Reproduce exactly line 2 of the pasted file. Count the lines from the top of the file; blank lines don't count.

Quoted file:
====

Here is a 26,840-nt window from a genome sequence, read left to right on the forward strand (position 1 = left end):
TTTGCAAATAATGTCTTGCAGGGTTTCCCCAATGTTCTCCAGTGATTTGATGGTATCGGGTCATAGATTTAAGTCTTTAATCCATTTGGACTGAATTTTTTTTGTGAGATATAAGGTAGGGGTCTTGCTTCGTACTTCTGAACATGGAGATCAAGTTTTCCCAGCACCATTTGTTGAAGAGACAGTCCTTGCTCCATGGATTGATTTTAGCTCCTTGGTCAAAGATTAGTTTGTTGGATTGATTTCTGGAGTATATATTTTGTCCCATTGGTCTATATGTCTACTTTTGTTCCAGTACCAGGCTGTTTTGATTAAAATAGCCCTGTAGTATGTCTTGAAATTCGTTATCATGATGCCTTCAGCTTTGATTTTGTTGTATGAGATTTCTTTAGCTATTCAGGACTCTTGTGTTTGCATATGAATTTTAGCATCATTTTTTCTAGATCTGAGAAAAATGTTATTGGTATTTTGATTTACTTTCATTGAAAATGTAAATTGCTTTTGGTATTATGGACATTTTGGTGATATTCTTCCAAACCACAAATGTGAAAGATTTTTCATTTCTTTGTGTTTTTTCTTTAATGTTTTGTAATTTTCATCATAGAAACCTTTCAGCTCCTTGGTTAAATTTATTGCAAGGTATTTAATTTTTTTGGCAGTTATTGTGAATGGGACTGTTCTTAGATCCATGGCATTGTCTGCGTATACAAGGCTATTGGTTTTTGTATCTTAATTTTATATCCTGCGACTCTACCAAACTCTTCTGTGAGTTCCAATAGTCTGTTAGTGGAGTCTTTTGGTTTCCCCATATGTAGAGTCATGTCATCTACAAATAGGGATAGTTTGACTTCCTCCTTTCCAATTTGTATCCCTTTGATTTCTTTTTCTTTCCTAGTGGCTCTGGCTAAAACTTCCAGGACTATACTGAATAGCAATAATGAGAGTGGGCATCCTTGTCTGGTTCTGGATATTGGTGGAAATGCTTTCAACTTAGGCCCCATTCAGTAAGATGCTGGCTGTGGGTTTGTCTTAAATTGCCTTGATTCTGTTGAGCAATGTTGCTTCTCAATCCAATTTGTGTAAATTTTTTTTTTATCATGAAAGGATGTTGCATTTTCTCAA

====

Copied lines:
TTTGCAAATAATGTCTTGCAGGGTTTCCCCAATGTTCTCCAGTGATTTGATGGTATCGGGTCATAGATTTAAGTCTTTAATCCATTTGGACTGAATTTTTTTTGTGAGATATAAGGTAGGGGTCTTGCTTCGTACTTCTGAACATGGAGATCAAGTTTTCCCAGCACCATTTGTTGAAGAGACAGTCCTTGCTCCATGGATTGATTTTAGCTCCTTGGTCAAAGATTAGTTTGTTGGATTGATTTCTGGAGTATATATTTTGTCCCATTGGTCTATATGTCTACTTTTGTTCCAGTACCAGGCTGTTTTGATTAAAATAGCCCTGTAGTATGTCTTGAAATTCGTTATCATGATGCCTTCAGCTTTGATTTTGTTGTATGAGATTTCTTTAGCTATTCAGGACTCTTGTGTTTGCATATGAATTTTAGCATCATTTTTTCTAGATCTGAGAAAAATGTTATTGGTATTTTGATTTACTTTCATTGAAAATGTAAATTGCTTTTGGTATTATGGACATTTTGGTGATATTCTTCCAAACCACAAATGTGAAAGATTTTTCATTTCTTTGTGTTTTTTCTTTAATGTTTTGTAATTTTCATCATAGAAACCTTTCAGCTCCTTGGTTAAATTTATTGCAAGGTATTTAATTTTTTTGGCAGTTATTGTGAATGGGACTGTTCTTAGATCCATGGCATTGTCTGCGTATACAAGGCTATTGGTTTTTGTATCTTAATTTTATATCCTGCGACTCTACCAAACTCTTCTGTGAGTTCCAATAGTCTGTTAGTGGAGTCTTTTGGTTTCCCCATATGTAGAGTCATGTCATCTACAAATAGGGATAGTTTGACTTCCTCCTTTCCAATTTGTATCCCTTTGATTTCTTTTTCTTTCCTAGTGGCTCTGGCTAAAACTTCCAGGACTATACTGAATAGCAATAATGAGAGTGGGCATCCTTGTCTGGTTCTGGATATTGGTGGAAATGCTTTCAACTTAGGCCCCATTCAGTAAGATGCTGGCTGTGGGTTTGTCTTAAATTGCCTTGATTCTGTTGAGCAATGTTGCTTCTCAATCCAATTTGTGTAAATTTTTTTTTTATCATGAAAGGATGTTGCATTTTCTCAA